NASA Launches DART Asteroid Deflection Mission
Earth has been pelted by space rocks on a regular basis for the entirety of its existence, and there’s nothing stopping it from happening again. The next big Earth impactor is already out there, and eventually, it’ll make itself known. For the first time, there’s a chance we could stop such an object from clobbering the planet. NASA just launched the DART spacecraft early Wednesday morning (Nov 22) on a mission to test asteroid redirection technology. Next year, it will collide with a space rock called Dimorphos with the aim of changing its orbit.
NASA partnered with SpaceX to launch DART (Double Asteroid Redirection Test) aboard a Falcon 9 rocket. Its departure from Earth went off without a hitch, too. The spacecraft’s target is a binary asteroid system consisting of Dimorphos (the target) and 65803 Didymos, the larger asteroid around which Dimorphos orbits. These objects cross Earth’s orbit, making them potentially hazardous in the future. 65803 Didymos is almost a kilometer in diameter, so it could cause major devastation if it were to hit Earth. Dimorphos (formerly known informally as Didymoon) has a diameter measured in the tens of meters, small enough that DART might be able to knock it off course.
Dimorphos and Didymos make an ideal system to study the effectiveness of asteroid redirect technology. NASA will analyze the orbit of Dimorphos before and after the impact to see how it was affected. Dimorphos will become the smallest celestial body ever visited by a human spacecraft, making the mission that much more challenging. The 1,100-pound (500 kilograms) DART needs to line up its attack run and hit Dimorphos at 6.6 kilometers per second, all while the NASA team is 6.8 million miles away—it’s all automated.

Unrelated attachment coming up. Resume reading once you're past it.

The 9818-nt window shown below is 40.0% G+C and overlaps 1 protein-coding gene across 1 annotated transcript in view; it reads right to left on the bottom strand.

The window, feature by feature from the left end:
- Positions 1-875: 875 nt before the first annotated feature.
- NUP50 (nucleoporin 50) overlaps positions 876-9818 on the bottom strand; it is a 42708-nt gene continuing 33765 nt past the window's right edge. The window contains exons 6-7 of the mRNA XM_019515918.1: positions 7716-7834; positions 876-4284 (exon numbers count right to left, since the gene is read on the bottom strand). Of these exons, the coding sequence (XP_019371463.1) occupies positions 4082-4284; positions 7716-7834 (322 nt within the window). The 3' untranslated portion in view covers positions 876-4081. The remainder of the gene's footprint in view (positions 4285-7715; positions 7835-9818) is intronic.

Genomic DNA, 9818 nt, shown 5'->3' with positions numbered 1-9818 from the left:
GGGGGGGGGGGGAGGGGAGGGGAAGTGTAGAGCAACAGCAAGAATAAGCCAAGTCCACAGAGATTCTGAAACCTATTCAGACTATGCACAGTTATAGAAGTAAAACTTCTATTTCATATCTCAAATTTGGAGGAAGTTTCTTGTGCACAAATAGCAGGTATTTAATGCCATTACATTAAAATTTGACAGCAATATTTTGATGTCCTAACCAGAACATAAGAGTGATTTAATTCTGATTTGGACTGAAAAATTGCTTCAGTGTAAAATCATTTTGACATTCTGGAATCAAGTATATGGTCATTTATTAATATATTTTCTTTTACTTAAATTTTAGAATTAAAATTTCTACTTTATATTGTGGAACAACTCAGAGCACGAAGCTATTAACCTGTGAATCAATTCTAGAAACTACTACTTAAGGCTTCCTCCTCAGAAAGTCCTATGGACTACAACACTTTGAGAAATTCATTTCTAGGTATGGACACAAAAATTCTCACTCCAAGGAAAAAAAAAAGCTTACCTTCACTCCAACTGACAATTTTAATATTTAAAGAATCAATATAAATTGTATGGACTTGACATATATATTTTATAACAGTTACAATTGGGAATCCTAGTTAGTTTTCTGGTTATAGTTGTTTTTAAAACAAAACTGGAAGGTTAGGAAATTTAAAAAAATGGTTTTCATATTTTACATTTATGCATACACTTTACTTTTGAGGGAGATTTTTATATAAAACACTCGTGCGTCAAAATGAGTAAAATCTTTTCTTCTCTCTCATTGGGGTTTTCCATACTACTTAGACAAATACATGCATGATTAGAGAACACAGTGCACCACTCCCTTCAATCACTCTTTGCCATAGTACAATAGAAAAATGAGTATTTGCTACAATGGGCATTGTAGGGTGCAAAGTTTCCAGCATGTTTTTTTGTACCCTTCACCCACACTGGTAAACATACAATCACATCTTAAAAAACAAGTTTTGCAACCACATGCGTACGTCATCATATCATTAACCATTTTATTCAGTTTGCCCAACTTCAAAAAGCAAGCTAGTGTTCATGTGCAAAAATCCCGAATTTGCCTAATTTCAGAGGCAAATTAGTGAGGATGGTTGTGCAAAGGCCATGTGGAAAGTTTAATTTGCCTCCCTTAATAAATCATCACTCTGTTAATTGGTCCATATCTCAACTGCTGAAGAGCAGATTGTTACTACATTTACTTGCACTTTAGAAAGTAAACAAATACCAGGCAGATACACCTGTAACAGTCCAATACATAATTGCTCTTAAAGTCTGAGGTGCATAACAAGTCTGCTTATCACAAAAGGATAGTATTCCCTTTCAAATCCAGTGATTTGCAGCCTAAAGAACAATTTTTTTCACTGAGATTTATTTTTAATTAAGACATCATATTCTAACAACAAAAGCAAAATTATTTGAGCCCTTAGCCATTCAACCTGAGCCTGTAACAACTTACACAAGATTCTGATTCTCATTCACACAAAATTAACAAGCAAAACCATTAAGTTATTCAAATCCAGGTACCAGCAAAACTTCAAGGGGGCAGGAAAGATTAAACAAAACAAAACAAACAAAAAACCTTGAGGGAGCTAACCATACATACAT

Asteroid Dimorphos: we’re coming for you!
Riding a @SpaceX Falcon 9 rocket, our #DARTMission blasted off at 1:21am EST (06:21 UTC), launching the world’s first mission to test asteroid-deflecting technology. pic.twitter.com/FRj1hMyzgH
— NASA (@NASA) November 24, 2021
In addition to smashing itself to bits, DART will deploy a small secondary satellite from the Italian Space Agency called LICIACube. This spacecraft will witness DART’s demise from 34 miles (54 kilometers) away and measure the amount of debris kicked up from the impact.
To judge the success of the mission, astronomers will look to see how fast Dimorphos completes an orbit around Didymos. Currently, the smaller rock orbits the larger one every 11.9 hours. If the orbit speeds up by just 73 seconds, the mission will be deemed a success. Although, some members of the team are expecting a much larger change on the order of ten minutes. If we can manage that with the relatively small DART impactor, it should be possible to nudge a killer asteroid into a safer orbit with similar technology. The real challenge might be spotting the target before it’s too close to redirect. We’ll know if humanity has a new tool to preserve life on Earth sometime next fall.